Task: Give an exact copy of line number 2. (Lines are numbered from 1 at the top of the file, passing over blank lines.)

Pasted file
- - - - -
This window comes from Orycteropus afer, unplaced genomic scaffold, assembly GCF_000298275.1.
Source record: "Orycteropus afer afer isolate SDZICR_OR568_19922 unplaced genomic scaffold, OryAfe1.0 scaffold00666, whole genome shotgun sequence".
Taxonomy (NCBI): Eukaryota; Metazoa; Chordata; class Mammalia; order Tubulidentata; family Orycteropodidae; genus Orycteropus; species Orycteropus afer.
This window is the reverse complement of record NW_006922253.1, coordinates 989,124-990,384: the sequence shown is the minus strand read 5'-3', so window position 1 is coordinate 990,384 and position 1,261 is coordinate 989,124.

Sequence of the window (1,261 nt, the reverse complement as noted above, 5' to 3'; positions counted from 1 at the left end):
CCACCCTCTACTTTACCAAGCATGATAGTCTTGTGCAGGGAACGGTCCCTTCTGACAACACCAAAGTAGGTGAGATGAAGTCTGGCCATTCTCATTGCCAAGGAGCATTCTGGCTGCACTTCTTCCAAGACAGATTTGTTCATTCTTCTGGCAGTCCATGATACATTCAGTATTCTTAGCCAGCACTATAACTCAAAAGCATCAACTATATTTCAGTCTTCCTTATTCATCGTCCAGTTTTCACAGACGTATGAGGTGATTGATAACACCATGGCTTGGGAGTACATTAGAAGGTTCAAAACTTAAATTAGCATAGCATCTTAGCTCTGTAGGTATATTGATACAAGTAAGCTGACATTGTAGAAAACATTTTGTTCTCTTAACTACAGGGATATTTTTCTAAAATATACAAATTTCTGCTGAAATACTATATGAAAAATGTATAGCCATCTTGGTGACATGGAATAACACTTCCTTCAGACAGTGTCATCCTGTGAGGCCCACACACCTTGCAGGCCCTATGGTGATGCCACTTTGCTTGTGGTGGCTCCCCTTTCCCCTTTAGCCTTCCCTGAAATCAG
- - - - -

Source record: "Orycteropus afer afer isolate SDZICR_OR568_19922 unplaced genomic scaffold, OryAfe1.0 scaffold00666, whole genome shotgun sequence".